gathering
Going out with friends is always a fraught situation. When you sit down to a meal in a restaurant, trying to figure out who pays can be difficult. Do you each pay for your own meal? Split the bill evenly? Or is someone responsible for paying the whole thing?

In the end, the most important thing is to talk about it up front, and figure things out ahead of time — before the check shows up at the end of dinner.

Who Invited Whom?

One of the easiest rules of thumb is to base who pays on who did the inviting. You should probably pay if you invite everyone out to dinner on your birthday. You did the inviting after all. When I asked my parents, siblings, and cousins to a dinner for my birthday last year, I took care of the bill, since I had invited everyone to a dinner that required driving.

The same rule is true if you are inviting people to hold a meal in honor of someone else. However, if you just want to organize an outing, rather than host it, you can let everyone know that they are responsible for their own food and drink. Make it clear you are just coordinating efforts, and not hosting them, and everyone is on their own.

With modern dating, the same rule can apply. I pay when I invite someone out to dinner. It gets a little weird in my conservative, traditional community sometimes, but I also use it as a way to determine who is actually “man enough” to let me pay if I’ve done the inviting. On the other hand, I have no problem allowing my date to pay if he invited me out. You’ll need to navigate this on your own — since “going Dutch” is always an option as well.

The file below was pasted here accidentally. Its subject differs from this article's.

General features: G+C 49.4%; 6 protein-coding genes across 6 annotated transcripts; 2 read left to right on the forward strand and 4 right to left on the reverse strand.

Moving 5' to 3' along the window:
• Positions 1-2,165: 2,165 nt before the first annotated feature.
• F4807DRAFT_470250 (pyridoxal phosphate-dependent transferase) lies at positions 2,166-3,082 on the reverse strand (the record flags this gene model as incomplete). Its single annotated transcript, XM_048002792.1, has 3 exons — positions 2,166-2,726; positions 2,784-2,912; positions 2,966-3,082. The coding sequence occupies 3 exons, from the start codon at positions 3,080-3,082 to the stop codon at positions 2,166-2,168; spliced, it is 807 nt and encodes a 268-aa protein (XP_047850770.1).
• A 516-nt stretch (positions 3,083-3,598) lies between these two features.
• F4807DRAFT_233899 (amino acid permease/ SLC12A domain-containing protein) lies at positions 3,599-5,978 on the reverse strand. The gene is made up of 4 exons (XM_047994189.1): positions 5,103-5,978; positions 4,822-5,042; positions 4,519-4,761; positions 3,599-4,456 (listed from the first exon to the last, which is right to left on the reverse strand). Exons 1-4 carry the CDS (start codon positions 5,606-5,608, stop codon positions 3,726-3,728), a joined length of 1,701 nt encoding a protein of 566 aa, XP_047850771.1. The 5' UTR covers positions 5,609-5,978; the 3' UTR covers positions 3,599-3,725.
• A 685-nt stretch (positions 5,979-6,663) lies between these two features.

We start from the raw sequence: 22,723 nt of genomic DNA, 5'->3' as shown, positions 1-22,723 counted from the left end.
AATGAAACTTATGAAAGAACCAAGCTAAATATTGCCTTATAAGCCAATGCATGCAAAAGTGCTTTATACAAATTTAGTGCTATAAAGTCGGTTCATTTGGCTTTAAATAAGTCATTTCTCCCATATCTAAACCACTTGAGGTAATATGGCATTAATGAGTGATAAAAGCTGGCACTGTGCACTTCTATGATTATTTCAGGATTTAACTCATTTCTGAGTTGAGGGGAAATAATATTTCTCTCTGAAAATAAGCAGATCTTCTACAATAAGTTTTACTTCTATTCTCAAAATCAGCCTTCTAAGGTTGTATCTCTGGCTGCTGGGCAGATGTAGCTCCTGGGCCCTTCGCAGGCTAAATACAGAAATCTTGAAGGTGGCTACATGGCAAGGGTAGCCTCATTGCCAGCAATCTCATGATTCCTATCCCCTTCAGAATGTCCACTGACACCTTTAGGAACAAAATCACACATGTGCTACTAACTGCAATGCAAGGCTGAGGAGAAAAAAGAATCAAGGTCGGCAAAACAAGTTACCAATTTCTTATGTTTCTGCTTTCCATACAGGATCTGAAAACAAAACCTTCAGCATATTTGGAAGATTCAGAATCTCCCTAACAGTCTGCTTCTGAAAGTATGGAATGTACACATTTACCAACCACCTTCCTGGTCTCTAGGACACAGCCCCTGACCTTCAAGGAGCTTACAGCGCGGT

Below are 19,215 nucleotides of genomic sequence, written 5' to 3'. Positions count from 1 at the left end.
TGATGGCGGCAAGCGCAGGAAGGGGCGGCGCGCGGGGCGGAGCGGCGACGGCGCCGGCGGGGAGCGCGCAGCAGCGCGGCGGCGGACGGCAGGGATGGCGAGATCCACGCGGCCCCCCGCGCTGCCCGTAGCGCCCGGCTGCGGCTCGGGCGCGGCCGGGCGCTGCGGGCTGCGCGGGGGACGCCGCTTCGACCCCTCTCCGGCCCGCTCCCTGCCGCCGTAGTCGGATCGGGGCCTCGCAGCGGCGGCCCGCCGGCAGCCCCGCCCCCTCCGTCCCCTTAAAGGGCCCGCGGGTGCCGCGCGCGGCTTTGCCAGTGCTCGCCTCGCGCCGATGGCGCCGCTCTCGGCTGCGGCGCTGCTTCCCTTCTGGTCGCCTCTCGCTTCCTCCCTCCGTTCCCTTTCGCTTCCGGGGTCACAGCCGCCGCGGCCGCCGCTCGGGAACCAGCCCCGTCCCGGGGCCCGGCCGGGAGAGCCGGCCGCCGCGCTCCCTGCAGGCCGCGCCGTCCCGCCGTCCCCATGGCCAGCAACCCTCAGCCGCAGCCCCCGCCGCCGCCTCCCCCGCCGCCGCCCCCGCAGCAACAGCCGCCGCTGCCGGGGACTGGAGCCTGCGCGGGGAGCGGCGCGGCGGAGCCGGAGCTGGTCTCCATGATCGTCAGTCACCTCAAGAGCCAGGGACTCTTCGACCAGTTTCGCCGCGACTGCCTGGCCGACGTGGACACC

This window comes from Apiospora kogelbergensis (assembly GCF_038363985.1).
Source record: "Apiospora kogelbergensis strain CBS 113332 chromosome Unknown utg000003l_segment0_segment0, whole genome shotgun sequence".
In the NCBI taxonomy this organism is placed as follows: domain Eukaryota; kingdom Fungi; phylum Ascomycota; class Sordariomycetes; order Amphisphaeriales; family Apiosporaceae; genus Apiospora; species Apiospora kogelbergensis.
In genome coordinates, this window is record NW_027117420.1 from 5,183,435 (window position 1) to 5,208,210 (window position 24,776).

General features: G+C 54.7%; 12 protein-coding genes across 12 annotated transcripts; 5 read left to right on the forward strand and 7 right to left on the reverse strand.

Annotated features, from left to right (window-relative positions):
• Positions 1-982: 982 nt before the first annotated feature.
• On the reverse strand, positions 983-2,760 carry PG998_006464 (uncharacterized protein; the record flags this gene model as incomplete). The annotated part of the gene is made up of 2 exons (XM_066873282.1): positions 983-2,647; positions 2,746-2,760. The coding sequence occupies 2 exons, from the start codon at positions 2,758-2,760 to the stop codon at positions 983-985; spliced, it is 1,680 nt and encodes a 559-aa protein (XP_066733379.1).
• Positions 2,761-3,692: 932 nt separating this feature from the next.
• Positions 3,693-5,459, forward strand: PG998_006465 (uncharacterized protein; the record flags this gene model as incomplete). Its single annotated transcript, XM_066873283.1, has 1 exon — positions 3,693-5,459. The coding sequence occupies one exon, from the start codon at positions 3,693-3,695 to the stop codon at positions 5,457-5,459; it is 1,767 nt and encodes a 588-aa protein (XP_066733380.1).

And, of course, there are those situations when someone is particularly insistent that they pay, no matter who did the inviting. You can always offer to pick up the check next time you go out in those cases.

Make It Easy to Split the Bill

In some cases, large parties prefer to have one person pay the bill and everyone else repays the main person. This makes it easier on the server. (In some companies, this arrangement results in good-natured bickering as everyone tries to be the one to pay with credit card and get the rewards.)

Cash is often the way this is settled, but people are increasingly carrying less cash with them. As a result, it can help if you use a person-to-person payment app to help you split the bill. Apps like Venmo and Splitwise can help you quickly send money (without the need for cash) to someone who is covering the check and you need to contribute.

If you do have a large party, and you decide to split the cost, it’s usually a good idea split it evenly, just for the sanity of the server. This means you have to decide whether or not you are going to be “that person” who gets something really expensive. You also have to realize that some of your friends might be the person who gets the expensive item.

Editor’s Note: One of my friend always excuses herself during dinner, go to the server and settle her part of the bill before we are done eating. She just pays for the dishes she orders and then she would tell us that she already took care of her portion. I feel awkward to do the same myself but she pulls it off beautifully every time and no one ever has any complaints. I don’t know anyone else who does this but you can give this a try if you think you can pull it off.

In the end, the key is clear communication and a desire to enjoy good company more than worry too much about the money.